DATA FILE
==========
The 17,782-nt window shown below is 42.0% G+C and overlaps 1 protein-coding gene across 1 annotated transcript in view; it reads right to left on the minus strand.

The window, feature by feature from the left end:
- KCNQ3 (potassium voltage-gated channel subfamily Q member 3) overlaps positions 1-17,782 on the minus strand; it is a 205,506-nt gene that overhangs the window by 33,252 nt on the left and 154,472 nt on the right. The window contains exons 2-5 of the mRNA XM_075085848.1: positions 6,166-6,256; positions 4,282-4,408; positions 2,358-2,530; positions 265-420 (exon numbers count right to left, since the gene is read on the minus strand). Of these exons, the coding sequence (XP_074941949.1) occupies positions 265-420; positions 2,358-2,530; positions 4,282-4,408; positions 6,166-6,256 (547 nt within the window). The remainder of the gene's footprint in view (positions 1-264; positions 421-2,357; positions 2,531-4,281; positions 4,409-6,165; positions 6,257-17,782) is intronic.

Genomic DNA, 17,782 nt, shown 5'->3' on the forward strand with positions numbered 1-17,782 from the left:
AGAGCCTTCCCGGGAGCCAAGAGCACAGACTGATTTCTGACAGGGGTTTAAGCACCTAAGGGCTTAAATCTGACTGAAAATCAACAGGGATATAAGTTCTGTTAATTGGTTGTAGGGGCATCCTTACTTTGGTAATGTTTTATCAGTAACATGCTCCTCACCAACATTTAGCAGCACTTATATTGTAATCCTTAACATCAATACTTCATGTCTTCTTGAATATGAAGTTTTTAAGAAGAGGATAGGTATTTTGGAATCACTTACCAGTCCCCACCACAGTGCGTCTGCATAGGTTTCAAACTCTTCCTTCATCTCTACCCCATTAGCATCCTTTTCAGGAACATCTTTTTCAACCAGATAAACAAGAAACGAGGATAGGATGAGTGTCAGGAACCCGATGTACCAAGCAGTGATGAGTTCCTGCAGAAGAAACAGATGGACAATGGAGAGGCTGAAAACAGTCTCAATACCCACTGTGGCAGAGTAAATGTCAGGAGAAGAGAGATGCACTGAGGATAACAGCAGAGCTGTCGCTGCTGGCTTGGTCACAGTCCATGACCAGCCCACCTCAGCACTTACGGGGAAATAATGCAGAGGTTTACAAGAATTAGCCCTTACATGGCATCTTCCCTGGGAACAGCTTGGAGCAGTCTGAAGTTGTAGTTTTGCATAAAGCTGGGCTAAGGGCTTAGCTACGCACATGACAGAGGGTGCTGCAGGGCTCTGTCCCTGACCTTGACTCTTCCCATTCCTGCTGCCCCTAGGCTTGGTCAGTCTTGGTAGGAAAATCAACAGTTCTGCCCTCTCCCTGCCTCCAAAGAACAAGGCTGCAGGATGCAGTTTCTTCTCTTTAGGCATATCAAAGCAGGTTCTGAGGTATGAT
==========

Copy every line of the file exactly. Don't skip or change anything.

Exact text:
The 17,782-nt window shown below is 42.0% G+C and overlaps 1 protein-coding gene across 1 annotated transcript in view; it reads right to left on the minus strand.

The window, feature by feature from the left end:
- KCNQ3 (potassium voltage-gated channel subfamily Q member 3) overlaps positions 1-17,782 on the minus strand; it is a 205,506-nt gene that overhangs the window by 33,252 nt on the left and 154,472 nt on the right. The window contains exons 2-5 of the mRNA XM_075085848.1: positions 6,166-6,256; positions 4,282-4,408; positions 2,358-2,530; positions 265-420 (exon numbers count right to left, since the gene is read on the minus strand). Of these exons, the coding sequence (XP_074941949.1) occupies positions 265-420; positions 2,358-2,530; positions 4,282-4,408; positions 6,166-6,256 (547 nt within the window). The remainder of the gene's footprint in view (positions 1-264; positions 421-2,357; positions 2,531-4,281; positions 4,409-6,165; positions 6,257-17,782) is intronic.

Genomic DNA, 17,782 nt, shown 5'->3' on the forward strand with positions numbered 1-17,782 from the left:
AGAGCCTTCCCGGGAGCCAAGAGCACAGACTGATTTCTGACAGGGGTTTAAGCACCTAAGGGCTTAAATCTGACTGAAAATCAACAGGGATATAAGTTCTGTTAATTGGTTGTAGGGGCATCCTTACTTTGGTAATGTTTTATCAGTAACATGCTCCTCACCAACATTTAGCAGCACTTATATTGTAATCCTTAACATCAATACTTCATGTCTTCTTGAATATGAAGTTTTTAAGAAGAGGATAGGTATTTTGGAATCACTTACCAGTCCCCACCACAGTGCGTCTGCATAGGTTTCAAACTCTTCCTTCATCTCTACCCCATTAGCATCCTTTTCAGGAACATCTTTTTCAACCAGATAAACAAGAAACGAGGATAGGATGAGTGTCAGGAACCCGATGTACCAAGCAGTGATGAGTTCCTGCAGAAGAAACAGATGGACAATGGAGAGGCTGAAAACAGTCTCAATACCCACTGTGGCAGAGTAAATGTCAGGAGAAGAGAGATGCACTGAGGATAACAGCAGAGCTGTCGCTGCTGGCTTGGTCACAGTCCATGACCAGCCCACCTCAGCACTTACGGGGAAATAATGCAGAGGTTTACAAGAATTAGCCCTTACATGGCATCTTCCCTGGGAACAGCTTGGAGCAGTCTGAAGTTGTAGTTTTGCATAAAGCTGGGCTAAGGGCTTAGCTACGCACATGACAGAGGGTGCTGCAGGGCTCTGTCCCTGACCTTGACTCTTCCCATTCCTGCTGCCCCTAGGCTTGGTCAGTCTTGGTAGGAAAATCAACAGTTCTGCCCTCTCCCTGCCTCCAAAGAACAAGGCTGCAGGATGCAGTTTCTTCTCTTTAGGCATATCAAAGCAGGTTCTGAGGTATGAT